Thursday, January 31, 2013

Web connected outlet - part 3

Loading up the Raspberry Pi

The Raspberry Pi, out of the box, doesn't do anything.  You need to hook up a monitor, a keyboard, a power supply, an Ethernet cable and you need an SD card loaded with the operating system to make it work.

The instructions at are well written so that's a good place to start. I went to the website and downloaded the latest release of the Raspbian operating system - it's a performance tuned version of Debian Linux for the RPi.  There are several OSes that you can download, but I'm most familiar with Debian and I know it installs easily and works great so I used that one.

I burned the SD card using a little USB/SD adapter and the command line interface on my Mac  (solid instructions also on the website.)  I powered it up, ran through the handy configuration tool.  Part of this configuration provides the ability to turn on SSH. Once I did that, I was able to unplug the keyboard, mouse and HDMI cables and connect to it using SSH, "headless", from my Mac.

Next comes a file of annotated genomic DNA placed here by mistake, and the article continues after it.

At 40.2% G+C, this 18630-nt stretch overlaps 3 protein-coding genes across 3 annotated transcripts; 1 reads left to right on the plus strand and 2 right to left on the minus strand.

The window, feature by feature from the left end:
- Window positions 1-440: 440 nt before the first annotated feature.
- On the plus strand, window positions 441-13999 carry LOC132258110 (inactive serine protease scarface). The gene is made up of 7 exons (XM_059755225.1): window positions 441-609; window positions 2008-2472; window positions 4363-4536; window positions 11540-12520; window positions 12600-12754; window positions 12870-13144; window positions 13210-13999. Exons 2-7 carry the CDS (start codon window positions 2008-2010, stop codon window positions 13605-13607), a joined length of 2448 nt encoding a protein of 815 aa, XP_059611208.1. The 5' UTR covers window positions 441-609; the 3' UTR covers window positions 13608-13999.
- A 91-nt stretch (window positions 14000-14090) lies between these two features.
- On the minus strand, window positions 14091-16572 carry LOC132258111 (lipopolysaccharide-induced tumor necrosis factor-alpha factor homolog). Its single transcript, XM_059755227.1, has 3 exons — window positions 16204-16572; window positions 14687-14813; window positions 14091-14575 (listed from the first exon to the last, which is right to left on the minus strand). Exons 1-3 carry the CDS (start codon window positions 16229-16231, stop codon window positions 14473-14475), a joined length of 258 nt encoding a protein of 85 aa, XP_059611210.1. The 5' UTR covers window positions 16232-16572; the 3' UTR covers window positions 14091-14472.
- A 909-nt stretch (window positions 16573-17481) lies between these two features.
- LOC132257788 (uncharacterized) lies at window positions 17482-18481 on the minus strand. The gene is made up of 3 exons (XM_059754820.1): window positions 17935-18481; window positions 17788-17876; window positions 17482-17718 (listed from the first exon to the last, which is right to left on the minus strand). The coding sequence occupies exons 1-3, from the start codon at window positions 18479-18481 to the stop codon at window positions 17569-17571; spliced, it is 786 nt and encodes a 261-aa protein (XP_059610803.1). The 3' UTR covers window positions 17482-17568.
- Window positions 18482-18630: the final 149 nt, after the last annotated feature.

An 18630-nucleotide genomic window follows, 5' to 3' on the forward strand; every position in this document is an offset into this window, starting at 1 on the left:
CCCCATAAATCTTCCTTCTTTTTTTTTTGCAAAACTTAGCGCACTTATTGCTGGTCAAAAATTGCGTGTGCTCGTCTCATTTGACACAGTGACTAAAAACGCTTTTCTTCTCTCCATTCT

Then I did some googling for software to run the GPIO ports - preferably something that I could connect to a web interface.  I found the perfect solution: WebIOPi.  It's basically software that provides a web interface to the GPIO ports.  Exactly what I was looking for!  It's free, but there's a link where you can donate to help support the effort (donate!)

Using the instructions on the  site, I loaded the software.  It took maybe 10 minutes.  The instructions were top notch - there's even a video how-to. When I fired up the web interface, bob's yer uncle, it worked great the first time.  Using a multimeter I monitored the voltage of the GPIO pins as I flipped them on and off using the web interface. I wasted about ten minutes playing with it - hypnotic, really...

Next: wiring it up and testing

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